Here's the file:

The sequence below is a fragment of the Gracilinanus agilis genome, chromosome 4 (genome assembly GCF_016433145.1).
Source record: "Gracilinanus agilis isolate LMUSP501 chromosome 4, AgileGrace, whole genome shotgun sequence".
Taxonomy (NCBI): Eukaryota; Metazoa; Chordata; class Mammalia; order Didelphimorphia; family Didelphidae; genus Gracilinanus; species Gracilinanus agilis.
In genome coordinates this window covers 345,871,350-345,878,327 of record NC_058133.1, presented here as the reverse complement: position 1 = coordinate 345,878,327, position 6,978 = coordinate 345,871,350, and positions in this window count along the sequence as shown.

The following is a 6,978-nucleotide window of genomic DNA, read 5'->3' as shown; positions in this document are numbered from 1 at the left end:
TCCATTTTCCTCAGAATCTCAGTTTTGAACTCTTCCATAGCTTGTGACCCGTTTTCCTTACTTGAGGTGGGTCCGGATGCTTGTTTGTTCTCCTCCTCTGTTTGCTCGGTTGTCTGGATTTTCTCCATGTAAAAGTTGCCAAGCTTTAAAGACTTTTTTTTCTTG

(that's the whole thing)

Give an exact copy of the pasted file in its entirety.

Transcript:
The sequence below is a fragment of the Gracilinanus agilis genome, chromosome 4 (genome assembly GCF_016433145.1).
Source record: "Gracilinanus agilis isolate LMUSP501 chromosome 4, AgileGrace, whole genome shotgun sequence".
Taxonomy (NCBI): Eukaryota; Metazoa; Chordata; class Mammalia; order Didelphimorphia; family Didelphidae; genus Gracilinanus; species Gracilinanus agilis.
In genome coordinates this window covers 345,871,350-345,878,327 of record NC_058133.1, presented here as the reverse complement: position 1 = coordinate 345,878,327, position 6,978 = coordinate 345,871,350, and positions in this window count along the sequence as shown.

The following is a 6,978-nucleotide window of genomic DNA, read 5'->3' as shown; positions in this document are numbered from 1 at the left end:
TCCATTTTCCTCAGAATCTCAGTTTTGAACTCTTCCATAGCTTGTGACCCGTTTTCCTTACTTGAGGTGGGTCCGGATGCTTGTTTGTTCTCCTCCTCTGTTTGCTCGGTTGTCTGGATTTTCTCCATGTAAAAGTTGCCAAGCTTTAAAGACTTTTTTTTCTTG